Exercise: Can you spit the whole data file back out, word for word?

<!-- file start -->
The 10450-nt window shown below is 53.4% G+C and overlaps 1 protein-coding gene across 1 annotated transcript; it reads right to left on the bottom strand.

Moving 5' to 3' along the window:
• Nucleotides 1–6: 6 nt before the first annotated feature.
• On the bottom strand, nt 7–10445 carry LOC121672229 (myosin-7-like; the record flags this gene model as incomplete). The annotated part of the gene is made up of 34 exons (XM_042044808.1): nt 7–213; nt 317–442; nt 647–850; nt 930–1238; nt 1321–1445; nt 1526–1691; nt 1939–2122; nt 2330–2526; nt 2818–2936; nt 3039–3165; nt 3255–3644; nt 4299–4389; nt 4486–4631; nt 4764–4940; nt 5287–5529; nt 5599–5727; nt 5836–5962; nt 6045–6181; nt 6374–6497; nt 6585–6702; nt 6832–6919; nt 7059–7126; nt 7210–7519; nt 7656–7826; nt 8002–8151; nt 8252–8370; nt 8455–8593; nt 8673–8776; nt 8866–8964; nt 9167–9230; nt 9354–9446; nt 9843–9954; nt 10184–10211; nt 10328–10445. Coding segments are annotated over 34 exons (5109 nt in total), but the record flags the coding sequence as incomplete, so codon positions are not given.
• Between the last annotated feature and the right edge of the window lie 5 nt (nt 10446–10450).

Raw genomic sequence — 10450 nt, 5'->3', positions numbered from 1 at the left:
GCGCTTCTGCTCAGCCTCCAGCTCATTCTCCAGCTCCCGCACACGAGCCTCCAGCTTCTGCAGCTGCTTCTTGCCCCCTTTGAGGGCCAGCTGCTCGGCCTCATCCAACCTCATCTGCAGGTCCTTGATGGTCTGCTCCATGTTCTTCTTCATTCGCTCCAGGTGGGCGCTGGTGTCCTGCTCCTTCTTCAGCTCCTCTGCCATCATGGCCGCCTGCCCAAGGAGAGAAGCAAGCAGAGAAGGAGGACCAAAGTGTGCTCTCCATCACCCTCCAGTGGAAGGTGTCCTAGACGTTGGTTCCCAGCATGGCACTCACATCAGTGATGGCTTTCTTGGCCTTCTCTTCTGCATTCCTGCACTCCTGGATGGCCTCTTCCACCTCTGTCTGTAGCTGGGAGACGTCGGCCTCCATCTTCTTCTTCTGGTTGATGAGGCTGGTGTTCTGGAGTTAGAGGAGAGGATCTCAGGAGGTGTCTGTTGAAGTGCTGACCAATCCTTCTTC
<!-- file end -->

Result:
The 10450-nt window shown below is 53.4% G+C and overlaps 1 protein-coding gene across 1 annotated transcript; it reads right to left on the bottom strand.

Moving 5' to 3' along the window:
• Nucleotides 1–6: 6 nt before the first annotated feature.
• On the bottom strand, nt 7–10445 carry LOC121672229 (myosin-7-like; the record flags this gene model as incomplete). The annotated part of the gene is made up of 34 exons (XM_042044808.1): nt 7–213; nt 317–442; nt 647–850; nt 930–1238; nt 1321–1445; nt 1526–1691; nt 1939–2122; nt 2330–2526; nt 2818–2936; nt 3039–3165; nt 3255–3644; nt 4299–4389; nt 4486–4631; nt 4764–4940; nt 5287–5529; nt 5599–5727; nt 5836–5962; nt 6045–6181; nt 6374–6497; nt 6585–6702; nt 6832–6919; nt 7059–7126; nt 7210–7519; nt 7656–7826; nt 8002–8151; nt 8252–8370; nt 8455–8593; nt 8673–8776; nt 8866–8964; nt 9167–9230; nt 9354–9446; nt 9843–9954; nt 10184–10211; nt 10328–10445. Coding segments are annotated over 34 exons (5109 nt in total), but the record flags the coding sequence as incomplete, so codon positions are not given.
• Between the last annotated feature and the right edge of the window lie 5 nt (nt 10446–10450).

Raw genomic sequence — 10450 nt, 5'->3', positions numbered from 1 at the left:
GCGCTTCTGCTCAGCCTCCAGCTCATTCTCCAGCTCCCGCACACGAGCCTCCAGCTTCTGCAGCTGCTTCTTGCCCCCTTTGAGGGCCAGCTGCTCGGCCTCATCCAACCTCATCTGCAGGTCCTTGATGGTCTGCTCCATGTTCTTCTTCATTCGCTCCAGGTGGGCGCTGGTGTCCTGCTCCTTCTTCAGCTCCTCTGCCATCATGGCCGCCTGCCCAAGGAGAGAAGCAAGCAGAGAAGGAGGACCAAAGTGTGCTCTCCATCACCCTCCAGTGGAAGGTGTCCTAGACGTTGGTTCCCAGCATGGCACTCACATCAGTGATGGCTTTCTTGGCCTTCTCTTCTGCATTCCTGCACTCCTGGATGGCCTCTTCCACCTCTGTCTGTAGCTGGGAGACGTCGGCCTCCATCTTCTTCTTCTGGTTGATGAGGCTGGTGTTCTGGAGTTAGAGGAGAGGATCTCAGGAGGTGTCTGTTGAAGTGCTGACCAATCCTTCTTC